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Mantis Shrimp (Order: Stomatopoda) – Breaking Research and Care in Captivity

Welcome back Frank Indiviglio with another cool article.
An Introduction to Mantis Shrimp
Mantis shrimp are among the most interesting crustaceans that one might keep in a marine aquarium. Longevities in excess of 20 years are known, and many types form lifelong pair bonds. Their social interactions are incredibly complex – in some species the male hunts for the female while she guards the eggs, while in others two clutches of eggs are laid, each guarded by one parent.

Only distantly related to shrimp, these unique, aggressive predators are actually classified within their own order, Stomatopoda. Over 400 species are known, mostly from the Indian and South Pacific Oceans. Hobbyists are often surprised to learn that one species, the 10 inch long Squilla empusa, ranges along our Atlantic Coast is for north as Cape Cod.

A flurry of new research articles on these fascinating creatures has been published recently, and it turns out that they are even more unusual than we might have suspected. I’d like to summarize some of this new information here — in my next article, I’ll write about caring for mantis shrimp in captivity.

A New and Unique Visual System
Research completed at the University of Queensland, Australia, in March of this year has demonstrated that mantis shrimp have a vision system previously unknown in any other type of animal. Utilizing precisely tilted filters in their eyes, mantis shrimp are able to perceive circular polarized light (CPL) by converted it to a linear form. CPL spirals to the left or right, and appears only as “haze” to us and other creatures (hence the need for polarized sunglasses). The filter within the mantis shrimps’ eyes functions in a similar manner to those used in certain photographic processes – only they beat us to it by about 400 million years!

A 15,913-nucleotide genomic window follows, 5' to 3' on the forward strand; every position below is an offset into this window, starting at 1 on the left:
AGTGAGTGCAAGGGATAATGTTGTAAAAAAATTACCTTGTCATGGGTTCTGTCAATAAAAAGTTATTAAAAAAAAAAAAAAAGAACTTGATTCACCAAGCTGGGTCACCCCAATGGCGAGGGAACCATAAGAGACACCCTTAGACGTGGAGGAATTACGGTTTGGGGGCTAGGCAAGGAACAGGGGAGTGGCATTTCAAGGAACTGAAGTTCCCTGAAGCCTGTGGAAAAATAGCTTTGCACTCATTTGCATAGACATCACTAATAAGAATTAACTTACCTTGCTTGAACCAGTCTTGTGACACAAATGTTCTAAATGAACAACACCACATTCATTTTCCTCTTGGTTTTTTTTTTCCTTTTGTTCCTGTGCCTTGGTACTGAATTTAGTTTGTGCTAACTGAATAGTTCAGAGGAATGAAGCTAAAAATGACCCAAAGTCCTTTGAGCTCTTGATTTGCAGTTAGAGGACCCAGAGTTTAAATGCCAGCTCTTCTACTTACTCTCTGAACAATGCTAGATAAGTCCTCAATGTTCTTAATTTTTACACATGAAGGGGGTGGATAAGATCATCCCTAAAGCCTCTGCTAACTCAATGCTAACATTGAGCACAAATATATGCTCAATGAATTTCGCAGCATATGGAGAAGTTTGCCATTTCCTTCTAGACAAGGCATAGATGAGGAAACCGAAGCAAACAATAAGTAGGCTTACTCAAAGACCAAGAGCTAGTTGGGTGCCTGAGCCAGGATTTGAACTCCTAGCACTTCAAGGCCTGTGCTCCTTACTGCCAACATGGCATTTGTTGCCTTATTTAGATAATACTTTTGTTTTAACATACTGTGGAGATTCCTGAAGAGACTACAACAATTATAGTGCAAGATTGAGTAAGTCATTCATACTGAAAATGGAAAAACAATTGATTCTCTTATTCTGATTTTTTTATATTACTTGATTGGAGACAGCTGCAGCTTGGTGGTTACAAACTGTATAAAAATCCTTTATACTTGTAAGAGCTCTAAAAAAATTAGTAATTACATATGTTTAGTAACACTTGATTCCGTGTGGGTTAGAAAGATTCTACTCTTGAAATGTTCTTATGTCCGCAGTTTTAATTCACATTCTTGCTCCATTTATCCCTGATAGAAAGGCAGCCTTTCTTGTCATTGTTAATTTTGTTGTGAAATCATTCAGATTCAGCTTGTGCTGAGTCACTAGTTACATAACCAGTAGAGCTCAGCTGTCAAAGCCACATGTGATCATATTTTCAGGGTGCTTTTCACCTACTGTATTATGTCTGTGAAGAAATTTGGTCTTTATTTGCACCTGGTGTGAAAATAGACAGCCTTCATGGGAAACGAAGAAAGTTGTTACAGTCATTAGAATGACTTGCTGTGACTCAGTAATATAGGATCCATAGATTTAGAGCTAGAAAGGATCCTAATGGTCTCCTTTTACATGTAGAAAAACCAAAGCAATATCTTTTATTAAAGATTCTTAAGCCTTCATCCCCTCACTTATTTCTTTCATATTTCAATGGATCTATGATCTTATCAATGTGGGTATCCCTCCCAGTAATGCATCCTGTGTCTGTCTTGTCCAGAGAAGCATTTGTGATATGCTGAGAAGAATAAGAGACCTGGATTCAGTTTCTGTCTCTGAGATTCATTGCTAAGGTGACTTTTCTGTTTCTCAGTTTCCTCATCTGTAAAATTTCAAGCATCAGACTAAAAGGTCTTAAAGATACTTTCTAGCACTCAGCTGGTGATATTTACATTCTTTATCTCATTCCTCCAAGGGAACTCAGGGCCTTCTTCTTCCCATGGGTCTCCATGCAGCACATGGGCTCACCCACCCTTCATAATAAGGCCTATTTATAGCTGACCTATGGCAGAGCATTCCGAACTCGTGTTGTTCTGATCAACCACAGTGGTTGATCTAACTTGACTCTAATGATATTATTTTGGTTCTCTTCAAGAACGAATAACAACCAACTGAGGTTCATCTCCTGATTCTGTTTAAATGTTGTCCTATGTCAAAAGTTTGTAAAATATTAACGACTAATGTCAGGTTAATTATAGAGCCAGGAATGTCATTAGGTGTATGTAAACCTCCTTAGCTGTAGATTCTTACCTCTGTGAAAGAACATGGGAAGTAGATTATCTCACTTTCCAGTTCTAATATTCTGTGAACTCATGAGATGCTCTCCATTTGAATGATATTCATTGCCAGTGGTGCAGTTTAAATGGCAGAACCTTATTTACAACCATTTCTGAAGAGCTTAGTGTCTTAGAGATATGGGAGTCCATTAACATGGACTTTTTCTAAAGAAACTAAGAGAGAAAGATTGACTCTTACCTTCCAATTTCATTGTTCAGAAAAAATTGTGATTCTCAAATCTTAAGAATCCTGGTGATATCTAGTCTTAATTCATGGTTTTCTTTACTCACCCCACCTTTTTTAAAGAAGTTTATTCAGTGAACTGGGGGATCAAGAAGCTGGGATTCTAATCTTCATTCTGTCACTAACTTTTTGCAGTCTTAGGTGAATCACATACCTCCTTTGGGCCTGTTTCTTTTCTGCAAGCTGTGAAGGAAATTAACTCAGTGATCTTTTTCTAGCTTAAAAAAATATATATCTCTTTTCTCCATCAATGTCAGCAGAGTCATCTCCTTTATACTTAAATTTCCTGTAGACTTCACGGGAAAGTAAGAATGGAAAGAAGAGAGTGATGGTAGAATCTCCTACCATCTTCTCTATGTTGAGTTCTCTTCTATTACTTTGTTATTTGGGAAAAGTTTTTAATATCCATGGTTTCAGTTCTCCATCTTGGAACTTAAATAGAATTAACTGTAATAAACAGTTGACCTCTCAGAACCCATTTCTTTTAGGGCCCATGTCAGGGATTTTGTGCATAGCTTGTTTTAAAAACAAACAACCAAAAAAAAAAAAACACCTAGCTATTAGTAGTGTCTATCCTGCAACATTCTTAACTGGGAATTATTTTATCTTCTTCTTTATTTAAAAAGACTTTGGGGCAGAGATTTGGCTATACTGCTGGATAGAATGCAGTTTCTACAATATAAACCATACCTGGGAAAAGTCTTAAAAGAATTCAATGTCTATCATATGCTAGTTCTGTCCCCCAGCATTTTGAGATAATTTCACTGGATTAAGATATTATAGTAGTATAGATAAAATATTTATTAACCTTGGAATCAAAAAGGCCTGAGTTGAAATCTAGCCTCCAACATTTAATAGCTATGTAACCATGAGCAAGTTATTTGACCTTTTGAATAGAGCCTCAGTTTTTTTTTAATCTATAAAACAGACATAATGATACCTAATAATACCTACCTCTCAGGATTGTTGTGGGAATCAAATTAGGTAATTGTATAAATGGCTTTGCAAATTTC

CPL is reflected by male mantis shrimps’ exoskeletons, leading researchers to believe that it is used for sexual signaling. Furthermore – squid, a major mantis shrimp predator, can detect linear polarized light but not CPL. The use of CPL may, therefore, represent an ingenious strategy by which the mantis shrimp can communicate without drawing the attention of their enemies.

The World’s Most Complex Eyes
Further research in May of this year revealed that mantis shrimp possess the Animal Kingdom’s most complex eyes. Their eyes contain ten pigments sensitive to different light wavelengths, as opposed to our own three pigments. In addition to detecting CPL, mantis shrimp can also see colors ranging from ultraviolet through infrared – far more than any other creature.

Although we have yet to understand all the reasons for the evolution of such a remarkable visual system, we have some hints. Certain of the mantis shrimps’ prey, such as sand shrimp, are transparent and very difficult to see underwater. However, these shrimp are full of sugars that reflect polarized light – making them easy targets for the mantis shrimp. As if all this were not enough, mantis shrimp can also rotate each eye independently of the other, allowing for a very wide circle of vision.

Splitting Thumbs and Shattering Glass